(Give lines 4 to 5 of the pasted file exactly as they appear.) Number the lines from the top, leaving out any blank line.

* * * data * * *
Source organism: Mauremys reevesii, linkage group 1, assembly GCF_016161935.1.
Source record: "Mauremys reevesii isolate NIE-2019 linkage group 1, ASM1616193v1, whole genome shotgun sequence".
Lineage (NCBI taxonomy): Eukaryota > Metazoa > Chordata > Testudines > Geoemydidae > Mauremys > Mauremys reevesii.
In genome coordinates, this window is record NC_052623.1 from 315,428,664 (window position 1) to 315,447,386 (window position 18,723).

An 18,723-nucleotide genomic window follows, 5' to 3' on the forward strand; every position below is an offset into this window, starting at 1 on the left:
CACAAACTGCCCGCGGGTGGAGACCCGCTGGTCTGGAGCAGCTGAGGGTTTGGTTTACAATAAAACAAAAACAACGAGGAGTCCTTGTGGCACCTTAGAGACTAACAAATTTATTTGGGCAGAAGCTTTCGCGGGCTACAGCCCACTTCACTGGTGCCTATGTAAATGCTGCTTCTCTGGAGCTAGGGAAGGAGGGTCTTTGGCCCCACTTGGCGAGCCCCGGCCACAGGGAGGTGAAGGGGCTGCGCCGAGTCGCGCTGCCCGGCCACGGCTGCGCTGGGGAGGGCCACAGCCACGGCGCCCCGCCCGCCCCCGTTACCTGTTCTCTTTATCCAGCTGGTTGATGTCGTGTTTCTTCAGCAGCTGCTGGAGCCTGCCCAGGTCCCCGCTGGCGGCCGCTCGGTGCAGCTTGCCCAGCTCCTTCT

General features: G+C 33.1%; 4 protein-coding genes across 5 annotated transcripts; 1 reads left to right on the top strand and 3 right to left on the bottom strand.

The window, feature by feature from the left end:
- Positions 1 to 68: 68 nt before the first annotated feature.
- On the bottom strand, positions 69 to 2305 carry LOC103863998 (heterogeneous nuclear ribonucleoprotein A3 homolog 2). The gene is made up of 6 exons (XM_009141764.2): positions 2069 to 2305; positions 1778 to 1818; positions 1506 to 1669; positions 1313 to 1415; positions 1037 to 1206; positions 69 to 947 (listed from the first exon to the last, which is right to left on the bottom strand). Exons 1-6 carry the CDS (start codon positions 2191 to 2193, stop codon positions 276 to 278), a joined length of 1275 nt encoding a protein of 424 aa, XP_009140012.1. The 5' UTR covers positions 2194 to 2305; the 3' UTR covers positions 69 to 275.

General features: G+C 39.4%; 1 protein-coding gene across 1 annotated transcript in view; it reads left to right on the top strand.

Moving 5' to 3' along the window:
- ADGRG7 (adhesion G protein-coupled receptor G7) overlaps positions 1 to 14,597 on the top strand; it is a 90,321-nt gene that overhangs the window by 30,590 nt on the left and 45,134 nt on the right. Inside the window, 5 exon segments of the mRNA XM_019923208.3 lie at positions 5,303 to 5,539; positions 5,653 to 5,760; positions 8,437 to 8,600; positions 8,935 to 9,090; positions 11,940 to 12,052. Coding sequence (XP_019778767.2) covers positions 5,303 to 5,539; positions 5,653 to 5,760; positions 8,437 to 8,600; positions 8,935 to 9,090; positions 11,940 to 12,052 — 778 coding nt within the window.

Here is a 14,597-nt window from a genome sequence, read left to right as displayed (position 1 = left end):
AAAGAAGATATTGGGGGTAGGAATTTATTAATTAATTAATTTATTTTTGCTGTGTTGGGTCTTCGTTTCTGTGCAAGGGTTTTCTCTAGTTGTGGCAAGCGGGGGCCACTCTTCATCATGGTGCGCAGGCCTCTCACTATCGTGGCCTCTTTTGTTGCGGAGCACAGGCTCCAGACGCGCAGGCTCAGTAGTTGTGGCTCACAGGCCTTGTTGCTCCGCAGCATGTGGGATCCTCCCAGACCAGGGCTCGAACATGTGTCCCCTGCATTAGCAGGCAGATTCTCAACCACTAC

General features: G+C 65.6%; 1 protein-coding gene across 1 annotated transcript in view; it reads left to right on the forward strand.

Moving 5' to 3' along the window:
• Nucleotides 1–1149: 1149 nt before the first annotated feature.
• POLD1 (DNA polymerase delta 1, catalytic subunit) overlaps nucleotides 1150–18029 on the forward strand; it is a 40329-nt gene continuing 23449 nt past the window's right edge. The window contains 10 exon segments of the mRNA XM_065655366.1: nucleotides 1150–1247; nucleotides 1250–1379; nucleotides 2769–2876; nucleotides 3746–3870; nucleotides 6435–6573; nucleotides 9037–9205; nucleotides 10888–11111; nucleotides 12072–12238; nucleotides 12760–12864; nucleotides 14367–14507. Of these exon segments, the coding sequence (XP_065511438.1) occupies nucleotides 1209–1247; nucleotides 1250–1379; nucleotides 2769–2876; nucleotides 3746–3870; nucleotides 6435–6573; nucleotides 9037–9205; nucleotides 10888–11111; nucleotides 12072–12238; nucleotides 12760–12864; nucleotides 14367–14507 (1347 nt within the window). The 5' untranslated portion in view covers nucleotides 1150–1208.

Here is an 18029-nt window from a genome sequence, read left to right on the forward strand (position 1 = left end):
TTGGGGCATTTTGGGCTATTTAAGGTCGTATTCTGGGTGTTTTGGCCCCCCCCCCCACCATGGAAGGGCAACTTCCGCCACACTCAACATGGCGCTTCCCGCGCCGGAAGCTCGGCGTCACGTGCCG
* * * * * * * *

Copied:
In genome coordinates, this window is record NC_052623.1 from 315,428,664 (window position 1) to 315,447,386 (window position 18,723).

An 18,723-nucleotide genomic window follows, 5' to 3' on the forward strand; every position below is an offset into this window, starting at 1 on the left: